and being slid in feet first into the machine to make this "cancer" thing real. Even with ear plugs the noise of the machine was loud. It sounded like really bad techno music. It was missing the base line and the beat was nervously fast. The picture taking, as the tech called it, took about 45 minutes. 45 minutes face down in a noisy tube - thank goodness for yoga breathing. "This picture will take 20 seconds" she said to me over the speaker system. So I had to sit still for 20 seconds. All I could do was "blink and breathe" while the machine was taking its picture. Then it was a mixture of 2 minute pictures, 20 second pictures and 5 minute pictures. Finally she said "This is the last picture, it will take 7 minutes." "Ok" I thought, I can sit still for that long. Then, true to Melissa form, 2 minutes into that last picture, I had to pee.

I managed to make it through successfully. The IV wasn't so fun, but there isn't a needle that I like anyway. But the tech Linda was really nice and did everything she could to make me comfortable and it worked. I didn't have as much anxiety today as I did during the biopsy, so that was really good. Not that the biopsy nurses weren't nice and did what they could, it was more just that I knew I would be stuck with multiple needles. Mike said I need to conquer that anxiety. I guess he's right considering I'm going to have a lot more tests.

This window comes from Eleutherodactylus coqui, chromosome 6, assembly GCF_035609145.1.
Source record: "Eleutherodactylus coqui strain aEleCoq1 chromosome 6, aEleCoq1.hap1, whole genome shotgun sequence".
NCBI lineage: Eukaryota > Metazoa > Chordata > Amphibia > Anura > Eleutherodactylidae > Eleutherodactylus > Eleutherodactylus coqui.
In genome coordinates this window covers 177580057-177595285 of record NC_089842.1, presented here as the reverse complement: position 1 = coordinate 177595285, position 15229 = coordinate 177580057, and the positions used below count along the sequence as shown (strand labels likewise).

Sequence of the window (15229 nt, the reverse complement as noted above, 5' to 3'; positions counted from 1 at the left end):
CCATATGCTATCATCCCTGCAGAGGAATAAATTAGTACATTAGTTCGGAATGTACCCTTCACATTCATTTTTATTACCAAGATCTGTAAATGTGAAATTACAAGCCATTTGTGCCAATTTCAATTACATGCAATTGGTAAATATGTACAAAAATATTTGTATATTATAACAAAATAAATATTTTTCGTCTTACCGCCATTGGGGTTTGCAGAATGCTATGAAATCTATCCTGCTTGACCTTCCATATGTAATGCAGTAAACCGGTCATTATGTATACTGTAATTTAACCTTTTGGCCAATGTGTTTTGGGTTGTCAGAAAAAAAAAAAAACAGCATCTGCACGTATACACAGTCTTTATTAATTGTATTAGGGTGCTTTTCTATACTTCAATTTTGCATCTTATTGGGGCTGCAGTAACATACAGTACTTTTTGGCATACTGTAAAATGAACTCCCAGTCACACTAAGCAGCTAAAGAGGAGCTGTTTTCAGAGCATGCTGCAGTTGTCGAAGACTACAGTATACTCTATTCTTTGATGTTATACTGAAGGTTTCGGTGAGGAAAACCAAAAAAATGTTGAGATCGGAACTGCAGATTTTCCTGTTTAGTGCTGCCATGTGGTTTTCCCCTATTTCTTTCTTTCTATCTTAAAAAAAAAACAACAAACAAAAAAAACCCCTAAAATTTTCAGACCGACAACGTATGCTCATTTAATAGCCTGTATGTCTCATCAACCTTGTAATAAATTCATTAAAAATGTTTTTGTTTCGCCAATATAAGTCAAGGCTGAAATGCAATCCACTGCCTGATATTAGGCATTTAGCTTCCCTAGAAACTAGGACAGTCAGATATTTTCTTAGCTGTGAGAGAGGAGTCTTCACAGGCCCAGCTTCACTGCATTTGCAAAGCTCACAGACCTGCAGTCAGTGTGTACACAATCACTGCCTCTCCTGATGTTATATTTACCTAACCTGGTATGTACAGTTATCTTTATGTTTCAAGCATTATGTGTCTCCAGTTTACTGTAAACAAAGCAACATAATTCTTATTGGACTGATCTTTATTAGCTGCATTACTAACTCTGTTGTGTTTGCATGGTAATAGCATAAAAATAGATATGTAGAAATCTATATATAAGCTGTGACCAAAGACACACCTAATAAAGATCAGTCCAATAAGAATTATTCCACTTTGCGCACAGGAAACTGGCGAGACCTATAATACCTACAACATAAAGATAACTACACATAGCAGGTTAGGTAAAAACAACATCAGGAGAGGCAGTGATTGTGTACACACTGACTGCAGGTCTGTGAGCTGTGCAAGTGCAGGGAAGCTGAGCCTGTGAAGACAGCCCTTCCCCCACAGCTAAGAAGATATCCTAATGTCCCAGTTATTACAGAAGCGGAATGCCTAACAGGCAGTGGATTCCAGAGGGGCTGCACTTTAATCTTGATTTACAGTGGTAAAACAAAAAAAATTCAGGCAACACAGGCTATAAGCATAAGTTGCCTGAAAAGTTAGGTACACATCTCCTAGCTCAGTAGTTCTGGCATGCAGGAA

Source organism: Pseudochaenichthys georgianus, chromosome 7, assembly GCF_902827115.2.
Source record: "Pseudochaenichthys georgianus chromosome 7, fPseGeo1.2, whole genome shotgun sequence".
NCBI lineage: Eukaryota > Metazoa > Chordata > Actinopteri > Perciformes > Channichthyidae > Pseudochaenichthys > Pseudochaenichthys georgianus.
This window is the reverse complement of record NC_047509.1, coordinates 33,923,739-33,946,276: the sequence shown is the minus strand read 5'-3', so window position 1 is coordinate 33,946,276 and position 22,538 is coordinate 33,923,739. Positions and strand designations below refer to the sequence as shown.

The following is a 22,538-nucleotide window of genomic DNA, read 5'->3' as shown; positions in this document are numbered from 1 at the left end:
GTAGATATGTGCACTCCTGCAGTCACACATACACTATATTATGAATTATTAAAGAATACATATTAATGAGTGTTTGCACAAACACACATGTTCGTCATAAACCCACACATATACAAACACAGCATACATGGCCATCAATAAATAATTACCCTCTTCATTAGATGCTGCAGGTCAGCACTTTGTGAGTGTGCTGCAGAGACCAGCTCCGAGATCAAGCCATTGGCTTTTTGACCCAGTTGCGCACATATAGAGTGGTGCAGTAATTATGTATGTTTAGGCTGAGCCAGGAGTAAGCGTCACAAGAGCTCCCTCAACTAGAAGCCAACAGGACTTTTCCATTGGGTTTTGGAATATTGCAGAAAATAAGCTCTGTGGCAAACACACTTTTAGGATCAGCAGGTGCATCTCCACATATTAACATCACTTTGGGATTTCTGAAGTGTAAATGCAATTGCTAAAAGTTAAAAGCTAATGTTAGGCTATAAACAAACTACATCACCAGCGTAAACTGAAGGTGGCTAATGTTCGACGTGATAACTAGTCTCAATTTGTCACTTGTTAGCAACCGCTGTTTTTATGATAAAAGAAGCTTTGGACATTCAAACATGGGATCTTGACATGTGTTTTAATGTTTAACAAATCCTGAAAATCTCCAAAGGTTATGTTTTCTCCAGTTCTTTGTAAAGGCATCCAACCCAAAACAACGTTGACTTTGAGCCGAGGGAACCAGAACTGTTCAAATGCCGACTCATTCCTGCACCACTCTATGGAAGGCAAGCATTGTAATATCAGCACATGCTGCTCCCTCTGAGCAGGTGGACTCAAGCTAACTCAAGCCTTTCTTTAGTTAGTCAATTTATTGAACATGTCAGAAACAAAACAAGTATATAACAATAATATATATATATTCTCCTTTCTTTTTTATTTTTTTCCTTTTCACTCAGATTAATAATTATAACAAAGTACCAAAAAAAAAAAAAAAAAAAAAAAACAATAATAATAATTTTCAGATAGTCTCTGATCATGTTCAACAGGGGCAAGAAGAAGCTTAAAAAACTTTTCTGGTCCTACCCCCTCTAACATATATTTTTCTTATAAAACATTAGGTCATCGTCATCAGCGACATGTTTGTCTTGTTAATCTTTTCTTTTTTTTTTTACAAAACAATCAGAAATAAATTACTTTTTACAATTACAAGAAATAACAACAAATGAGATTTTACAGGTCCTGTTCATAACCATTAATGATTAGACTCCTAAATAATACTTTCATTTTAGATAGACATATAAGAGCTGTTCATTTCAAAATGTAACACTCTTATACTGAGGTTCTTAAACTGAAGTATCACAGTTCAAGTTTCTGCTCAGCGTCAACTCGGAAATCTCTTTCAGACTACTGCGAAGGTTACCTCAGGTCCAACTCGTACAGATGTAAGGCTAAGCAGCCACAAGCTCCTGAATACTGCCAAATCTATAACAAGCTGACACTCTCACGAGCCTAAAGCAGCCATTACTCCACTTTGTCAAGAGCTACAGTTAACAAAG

Here's a picture from this morning. Mike was giving me heck about my pink high heels, but hey - if I have to do something, might as well look good doing it. :)
Going into MRI room

IV Time

Late Night Arrival

The Calvary is in town, all 4'11" of her.

Mom's here. =)

(Sent from my iPhone)

Thursday, May 27, 2010

Day 2 - First Blue Morning

I woke up a little blue today. Definitely not as chipper as yesterday. I had an early morning call with an RN at the Cancer Resource Services group with my insurance. She checked the doctors and hospitals I was looking at to make sure they were in network and sent me some good information and various lists of questions to ask during my consults and treatment. She asked if I was experiencing any depression. No, no depression I don't think. I mean, I think it's going to be a roller coaster of emotions right now. And today looks like it's panning out to be one of those days where I'm teetering between tears and smiles. I did break down a little after I got out of the shower. Mike just hugged me. He's so good. I got a good one. I said, "I told you this was coming" and he said he's sure it's not the first. Getting into work made me feel better. It took my mind of things, it forced me to focus on something else when I couldn't do it willingly, like yesterday. I'm arranging to get my films and reports sent from the Women's Center to the Hospital where I'm having my consult on Tuesday. I got a call from the Women's Center also to confirm my MRI tomorrow morning. And my sister just called to check on me. I kinda broke down on the ride in when I was talking to her too. She's a good one too.

Wednesday, May 26, 2010

Day 1 Wrap Up

It's been a whirlwind 36 hours. There's a lot to consider. Everything we've found on the internet applies to women who have 30 years on me. Where do I fit in? Where do WE fit in? My poor husband. He got a defective model.